Various Artists

It’s only fitting that after nearly 20 years of crafting cinematic hip-hop soundscapes influenced by the moods and themes of martial arts films, that the RZA, the Abbott of the Wu-Tang Clan, would eventually step behind the camera to film a martial arts flick flavored with a hip-hop sensibility. Though The Man with the Iron Fists, the RZA’s feature debut, brings his artistic vision full circle, the soundtrack, while at times evocative, doesn’t quite live up to the magnitude of the event.

The project opens with a bluesy burner, the RZA/Black Keys collaboration, “Baddest Man Alive.” The track makes a more than suitable anthem for a flight fisted movie badass, but it feels more like the Keys’ BlakRoc meets Blaxploitation than a continuation of the RZA’s trademark Far East meets East Coast fusion, which inspired the film in the first place. Idle Warship’s moody “Get Your Way (Sex as a Weapon) bubbles with cinematic tension, Kweli setting a seductive scene over a slinky bass, and Res owning the role of husky voiced femme fatale on the hook. Best of all is “White Dress,” Kanye West’s vivid vignette of intimacy amidst the flashing lights. The refreshing minimalism of the digital soul track floats and weaves like a sonic dream scape, emphasizing the colorful details and raw emotions of West’s rhymes.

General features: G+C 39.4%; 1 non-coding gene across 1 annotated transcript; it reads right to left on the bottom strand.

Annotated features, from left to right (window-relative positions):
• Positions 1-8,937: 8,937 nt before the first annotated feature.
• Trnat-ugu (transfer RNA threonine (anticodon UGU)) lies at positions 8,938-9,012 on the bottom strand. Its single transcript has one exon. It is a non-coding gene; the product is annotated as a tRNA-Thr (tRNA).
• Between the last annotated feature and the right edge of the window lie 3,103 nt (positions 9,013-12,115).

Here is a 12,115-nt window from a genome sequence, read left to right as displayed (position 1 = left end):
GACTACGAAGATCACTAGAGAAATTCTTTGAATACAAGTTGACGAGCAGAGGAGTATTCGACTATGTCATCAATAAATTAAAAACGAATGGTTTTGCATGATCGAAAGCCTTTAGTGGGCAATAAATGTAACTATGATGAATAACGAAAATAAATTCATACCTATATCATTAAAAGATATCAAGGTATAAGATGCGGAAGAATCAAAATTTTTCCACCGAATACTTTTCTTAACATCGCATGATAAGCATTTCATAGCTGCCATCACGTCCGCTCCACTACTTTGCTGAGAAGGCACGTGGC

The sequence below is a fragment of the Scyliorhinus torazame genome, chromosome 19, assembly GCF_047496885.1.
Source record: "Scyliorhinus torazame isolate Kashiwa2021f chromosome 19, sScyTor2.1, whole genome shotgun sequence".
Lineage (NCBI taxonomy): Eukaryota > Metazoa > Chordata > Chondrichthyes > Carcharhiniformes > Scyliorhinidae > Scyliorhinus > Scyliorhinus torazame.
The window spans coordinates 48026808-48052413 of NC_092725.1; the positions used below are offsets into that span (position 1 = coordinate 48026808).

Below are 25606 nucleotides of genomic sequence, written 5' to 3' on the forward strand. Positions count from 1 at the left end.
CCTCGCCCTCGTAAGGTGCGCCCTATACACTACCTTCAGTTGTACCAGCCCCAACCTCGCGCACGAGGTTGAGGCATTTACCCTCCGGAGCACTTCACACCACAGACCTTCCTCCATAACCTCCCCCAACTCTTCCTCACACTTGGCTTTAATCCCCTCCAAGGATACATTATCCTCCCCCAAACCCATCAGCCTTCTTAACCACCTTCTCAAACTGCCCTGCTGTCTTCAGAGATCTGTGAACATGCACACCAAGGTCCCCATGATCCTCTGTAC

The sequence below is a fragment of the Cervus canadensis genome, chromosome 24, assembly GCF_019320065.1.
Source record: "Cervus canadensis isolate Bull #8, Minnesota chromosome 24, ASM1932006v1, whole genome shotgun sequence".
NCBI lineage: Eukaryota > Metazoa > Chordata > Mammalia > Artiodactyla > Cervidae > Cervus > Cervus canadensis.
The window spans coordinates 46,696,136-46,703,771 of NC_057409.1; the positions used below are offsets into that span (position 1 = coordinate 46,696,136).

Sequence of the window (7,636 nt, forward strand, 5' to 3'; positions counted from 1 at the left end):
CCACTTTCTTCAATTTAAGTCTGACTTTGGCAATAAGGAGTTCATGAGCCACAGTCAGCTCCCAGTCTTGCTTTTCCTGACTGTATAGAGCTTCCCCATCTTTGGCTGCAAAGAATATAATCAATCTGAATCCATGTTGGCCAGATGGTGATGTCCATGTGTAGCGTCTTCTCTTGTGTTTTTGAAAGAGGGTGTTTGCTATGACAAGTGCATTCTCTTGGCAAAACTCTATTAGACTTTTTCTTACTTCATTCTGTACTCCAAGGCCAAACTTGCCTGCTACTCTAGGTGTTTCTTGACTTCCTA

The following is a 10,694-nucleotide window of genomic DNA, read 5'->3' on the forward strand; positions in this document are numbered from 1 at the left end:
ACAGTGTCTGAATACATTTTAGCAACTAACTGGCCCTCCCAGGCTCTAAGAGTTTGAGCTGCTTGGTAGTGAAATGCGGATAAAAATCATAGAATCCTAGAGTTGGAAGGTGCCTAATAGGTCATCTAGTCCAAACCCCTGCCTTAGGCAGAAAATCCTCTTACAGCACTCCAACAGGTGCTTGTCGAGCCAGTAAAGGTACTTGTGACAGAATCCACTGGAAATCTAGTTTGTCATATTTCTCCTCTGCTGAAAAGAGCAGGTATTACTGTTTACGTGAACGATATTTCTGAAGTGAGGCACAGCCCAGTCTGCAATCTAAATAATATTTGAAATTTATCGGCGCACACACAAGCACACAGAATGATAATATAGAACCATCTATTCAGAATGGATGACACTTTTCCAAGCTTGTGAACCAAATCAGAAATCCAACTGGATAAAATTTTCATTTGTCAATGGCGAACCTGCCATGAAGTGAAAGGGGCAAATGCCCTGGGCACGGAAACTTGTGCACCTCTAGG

Disappointingly, the Wu-Tang related cuts fail to match the focus or intensity of the aforementioned standouts. The rock-tinged “Rivers of Blood” carries more volume than texture. Abrasive guitars and industrial keys swallow up the precision timing of Raekwon, and a tepid Kool G. Rap, leaving only Ghostface Killah to bring sufficient ruckus to the track. The Frank Dukes produced “Six Directions of Boxing” is atmospheric, but lacks the dynamism of the definitive Wu-Tang posse cuts, inspiring surprisingly lackluster verses out of the re-united clan.

Though he executive produced the soundtrack, the RZA only directly contributed to four selections on the project, which almost certainly would have benefitted from more hands-on involvement from the Abbott behind the boards. The Man with the Iron Fists soundtrack is certainly an adequate companion piece to the film, and will likely earn a spot in the collection of most Wu diehards. Still, it feels like a missed opportunity for a grand musical statement to further bolster the Wu-Tang legacy as it makes its transition to the silver screen.

- Jeff Harvey